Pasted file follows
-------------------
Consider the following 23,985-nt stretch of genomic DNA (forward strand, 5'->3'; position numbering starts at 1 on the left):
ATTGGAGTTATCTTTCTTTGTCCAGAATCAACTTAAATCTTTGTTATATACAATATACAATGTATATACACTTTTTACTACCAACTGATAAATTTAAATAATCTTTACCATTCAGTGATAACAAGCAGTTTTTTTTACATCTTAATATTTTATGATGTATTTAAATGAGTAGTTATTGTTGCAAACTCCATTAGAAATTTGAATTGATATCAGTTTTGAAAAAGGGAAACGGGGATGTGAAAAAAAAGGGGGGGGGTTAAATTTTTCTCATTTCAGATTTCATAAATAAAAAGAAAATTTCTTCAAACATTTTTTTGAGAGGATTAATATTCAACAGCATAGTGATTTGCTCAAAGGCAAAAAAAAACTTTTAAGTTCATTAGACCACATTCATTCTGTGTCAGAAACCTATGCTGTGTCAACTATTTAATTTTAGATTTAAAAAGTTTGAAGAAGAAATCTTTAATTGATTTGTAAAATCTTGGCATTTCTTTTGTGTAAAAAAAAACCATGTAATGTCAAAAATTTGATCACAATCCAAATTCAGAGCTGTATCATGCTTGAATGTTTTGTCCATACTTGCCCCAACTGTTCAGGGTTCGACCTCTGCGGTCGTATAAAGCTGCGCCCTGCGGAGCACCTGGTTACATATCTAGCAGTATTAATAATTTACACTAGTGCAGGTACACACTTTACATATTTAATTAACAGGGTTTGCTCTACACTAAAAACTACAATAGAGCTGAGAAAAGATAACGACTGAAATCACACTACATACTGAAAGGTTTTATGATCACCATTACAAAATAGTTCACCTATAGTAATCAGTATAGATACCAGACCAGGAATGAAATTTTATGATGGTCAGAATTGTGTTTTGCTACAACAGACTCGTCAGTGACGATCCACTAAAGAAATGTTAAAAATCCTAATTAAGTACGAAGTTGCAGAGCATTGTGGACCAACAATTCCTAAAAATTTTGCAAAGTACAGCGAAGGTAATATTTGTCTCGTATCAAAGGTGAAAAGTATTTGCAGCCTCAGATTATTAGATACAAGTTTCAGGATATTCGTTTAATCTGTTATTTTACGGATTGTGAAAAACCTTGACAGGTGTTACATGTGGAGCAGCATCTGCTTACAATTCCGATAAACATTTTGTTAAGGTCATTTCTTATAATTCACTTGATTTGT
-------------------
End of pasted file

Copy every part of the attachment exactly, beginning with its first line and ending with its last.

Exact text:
Consider the following 23,985-nt stretch of genomic DNA (forward strand, 5'->3'; position numbering starts at 1 on the left):
ATTGGAGTTATCTTTCTTTGTCCAGAATCAACTTAAATCTTTGTTATATACAATATACAATGTATATACACTTTTTACTACCAACTGATAAATTTAAATAATCTTTACCATTCAGTGATAACAAGCAGTTTTTTTTACATCTTAATATTTTATGATGTATTTAAATGAGTAGTTATTGTTGCAAACTCCATTAGAAATTTGAATTGATATCAGTTTTGAAAAAGGGAAACGGGGATGTGAAAAAAAAGGGGGGGGGTTAAATTTTTCTCATTTCAGATTTCATAAATAAAAAGAAAATTTCTTCAAACATTTTTTTGAGAGGATTAATATTCAACAGCATAGTGATTTGCTCAAAGGCAAAAAAAAACTTTTAAGTTCATTAGACCACATTCATTCTGTGTCAGAAACCTATGCTGTGTCAACTATTTAATTTTAGATTTAAAAAGTTTGAAGAAGAAATCTTTAATTGATTTGTAAAATCTTGGCATTTCTTTTGTGTAAAAAAAAACCATGTAATGTCAAAAATTTGATCACAATCCAAATTCAGAGCTGTATCATGCTTGAATGTTTTGTCCATACTTGCCCCAACTGTTCAGGGTTCGACCTCTGCGGTCGTATAAAGCTGCGCCCTGCGGAGCACCTGGTTACATATCTAGCAGTATTAATAATTTACACTAGTGCAGGTACACACTTTACATATTTAATTAACAGGGTTTGCTCTACACTAAAAACTACAATAGAGCTGAGAAAAGATAACGACTGAAATCACACTACATACTGAAAGGTTTTATGATCACCATTACAAAATAGTTCACCTATAGTAATCAGTATAGATACCAGACCAGGAATGAAATTTTATGATGGTCAGAATTGTGTTTTGCTACAACAGACTCGTCAGTGACGATCCACTAAAGAAATGTTAAAAATCCTAATTAAGTACGAAGTTGCAGAGCATTGTGGACCAACAATTCCTAAAAATTTTGCAAAGTACAGCGAAGGTAATATTTGTCTCGTATCAAAGGTGAAAAGTATTTGCAGCCTCAGATTATTAGATACAAGTTTCAGGATATTCGTTTAATCTGTTATTTTACGGATTGTGAAAAACCTTGACAGGTGTTACATGTGGAGCAGCATCTGCTTACAATTCCGATAAACATTTTGTTAAGGTCATTTCTTATAATTCACTTGATTTGT